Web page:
Post by vesa » Thu Dec 21, 2017 2:23 pm

Thanks for the help.
Marshall Dixon wrote:
That looks like a real clean break and it looks to be some rosewood coloration on the bridge area of the top. Do you suppose there was some oily residue in the rosewood?
Yes if sh... happens it should be like this. Very neat and clean cut.
Must be the oily EIRW because the glue was not old
and there was enough of it,
the joint was good (no way I could stick a cigarette paper between the parts),
both parts had been longer than 6 months 45 % humidity and the strings came on 2 months after glueing.
"De Glue Goo" looks interesting but could not find it on sale anywhere in Europe, but thanks for the tip MD.
Euan Hannah wrote:
such as acetone will cause havoc with the surrounding finish unless extreme care is taken. Personally I would carefully scrape both surfaces clean without any chemicals or moisture and I would reglue with slow setting exrta strong epoxy.
Euan, what are the epoxies you have used. I have found Araldite best of those that available in local stores, never used it to joining though.
I think I might end up with scraping but will I see if some chemicals will do part of the job.
Michael.N. wrote:
Learn to use hide.
My next bridge will be glued with HHG. :kap:
Vesa Kuokkanen

Antonio Marin nr. 813 1995 (Bouchet)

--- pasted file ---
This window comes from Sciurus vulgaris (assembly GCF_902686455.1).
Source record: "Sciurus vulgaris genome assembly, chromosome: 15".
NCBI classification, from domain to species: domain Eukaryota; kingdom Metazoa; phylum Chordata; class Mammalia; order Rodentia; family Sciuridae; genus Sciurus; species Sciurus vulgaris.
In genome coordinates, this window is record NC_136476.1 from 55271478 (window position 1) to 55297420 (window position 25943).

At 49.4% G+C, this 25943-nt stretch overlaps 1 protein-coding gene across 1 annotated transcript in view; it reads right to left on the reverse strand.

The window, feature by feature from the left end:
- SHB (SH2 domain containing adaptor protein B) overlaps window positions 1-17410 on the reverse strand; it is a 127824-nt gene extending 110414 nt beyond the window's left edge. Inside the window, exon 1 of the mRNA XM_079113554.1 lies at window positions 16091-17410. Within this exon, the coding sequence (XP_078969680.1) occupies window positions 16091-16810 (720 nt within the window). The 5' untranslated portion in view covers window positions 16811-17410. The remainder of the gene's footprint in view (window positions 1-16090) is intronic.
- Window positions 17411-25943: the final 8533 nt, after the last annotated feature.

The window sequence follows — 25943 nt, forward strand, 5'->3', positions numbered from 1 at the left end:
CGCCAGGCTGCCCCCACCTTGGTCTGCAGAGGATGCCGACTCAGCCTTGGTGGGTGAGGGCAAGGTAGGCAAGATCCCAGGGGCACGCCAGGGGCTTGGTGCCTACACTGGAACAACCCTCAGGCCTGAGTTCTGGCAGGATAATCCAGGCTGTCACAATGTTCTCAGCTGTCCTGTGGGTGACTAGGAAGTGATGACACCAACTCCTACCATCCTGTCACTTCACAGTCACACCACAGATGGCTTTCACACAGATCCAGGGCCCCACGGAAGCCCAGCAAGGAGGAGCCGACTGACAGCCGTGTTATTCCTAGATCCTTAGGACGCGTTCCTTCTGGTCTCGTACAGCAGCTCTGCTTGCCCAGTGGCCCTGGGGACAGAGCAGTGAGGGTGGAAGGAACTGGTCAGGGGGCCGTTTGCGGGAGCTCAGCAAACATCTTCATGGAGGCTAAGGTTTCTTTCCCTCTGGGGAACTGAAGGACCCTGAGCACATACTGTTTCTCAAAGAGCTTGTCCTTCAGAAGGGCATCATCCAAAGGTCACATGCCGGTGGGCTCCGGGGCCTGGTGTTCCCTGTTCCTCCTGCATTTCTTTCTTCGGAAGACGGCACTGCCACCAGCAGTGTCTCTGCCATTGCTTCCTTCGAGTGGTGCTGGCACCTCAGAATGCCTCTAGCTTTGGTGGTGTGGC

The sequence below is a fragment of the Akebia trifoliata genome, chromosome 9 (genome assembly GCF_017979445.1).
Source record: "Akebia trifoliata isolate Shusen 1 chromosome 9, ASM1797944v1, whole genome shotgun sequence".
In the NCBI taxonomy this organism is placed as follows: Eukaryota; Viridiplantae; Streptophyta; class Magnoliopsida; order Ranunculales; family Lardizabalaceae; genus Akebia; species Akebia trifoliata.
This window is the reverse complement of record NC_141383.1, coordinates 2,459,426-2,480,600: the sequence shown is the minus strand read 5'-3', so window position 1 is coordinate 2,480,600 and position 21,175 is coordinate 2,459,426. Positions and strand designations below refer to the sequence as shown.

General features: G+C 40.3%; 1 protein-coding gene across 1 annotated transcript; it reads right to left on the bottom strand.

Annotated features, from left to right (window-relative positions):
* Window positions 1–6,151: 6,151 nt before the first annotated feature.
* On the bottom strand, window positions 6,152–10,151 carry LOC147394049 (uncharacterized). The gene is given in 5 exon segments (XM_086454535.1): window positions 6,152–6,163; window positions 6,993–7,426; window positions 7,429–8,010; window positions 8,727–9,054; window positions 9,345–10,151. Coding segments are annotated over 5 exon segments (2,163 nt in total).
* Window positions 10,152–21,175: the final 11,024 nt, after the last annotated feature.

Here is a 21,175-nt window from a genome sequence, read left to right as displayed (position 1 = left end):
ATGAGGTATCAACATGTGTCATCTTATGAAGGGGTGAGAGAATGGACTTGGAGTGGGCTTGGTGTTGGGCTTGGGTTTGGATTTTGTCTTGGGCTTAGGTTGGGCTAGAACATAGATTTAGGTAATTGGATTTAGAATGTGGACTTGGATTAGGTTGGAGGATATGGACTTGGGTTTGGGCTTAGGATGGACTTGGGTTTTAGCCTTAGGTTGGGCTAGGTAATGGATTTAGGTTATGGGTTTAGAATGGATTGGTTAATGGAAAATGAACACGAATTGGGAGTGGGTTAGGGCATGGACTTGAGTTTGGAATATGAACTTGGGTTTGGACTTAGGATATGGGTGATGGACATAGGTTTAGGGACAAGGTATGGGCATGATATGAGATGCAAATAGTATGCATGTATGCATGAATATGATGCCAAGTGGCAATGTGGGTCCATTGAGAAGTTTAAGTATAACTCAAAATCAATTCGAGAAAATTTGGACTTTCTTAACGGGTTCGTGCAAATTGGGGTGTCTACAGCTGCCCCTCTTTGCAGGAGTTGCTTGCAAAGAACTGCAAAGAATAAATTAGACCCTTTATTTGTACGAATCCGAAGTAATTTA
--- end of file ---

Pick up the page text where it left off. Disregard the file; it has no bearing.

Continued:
Vesa Kuokkanen 2016

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singularity
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Re: Bridge repair?

Post by singularity » Thu Dec 21, 2017 2:51 pm

Vesa, here's my $2*10^-2 with a huge grain of salt. Based only on the above picture it looks to me like this is a laminated top with spruce veneer partially removed for bridge to inset and fit into the top. This may be reason why your paper test returns false positive. Few spruce fiber leftovers are probably not allowing the bridge to fit tightly to the top as it shows in your picture. OTOH, not seeing it in person I may be completely wrong, but either way, to fix it I would make sure that the top/ bridge area is completely flat and clean before gluing bridge to the top.

SteveL123
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Re: Bridge repair?

Post by SteveL123 » Thu Dec 21, 2017 2:56 pm

This is an interesting subject to me since I'm trying to acquire the skills to do bridge repair (remove then re-glue).

Vesa, Why do you think the bridge failed? Was it due to the glue used (Titebond), surface prep not adequate, or something else?

Marshall Dixon
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Re: Bridge repair?

Post by Marshall Dixon » Thu Dec 21, 2017 3:19 pm

vesa wrote:
Thu Dec 21, 2017 2:23 pm

"De Glue Goo" looks interesting but could not find it on sale anywhere in Europe, but thanks for the tip MD.
Here is some info that @simonm posted as a reference in another recent post about glues.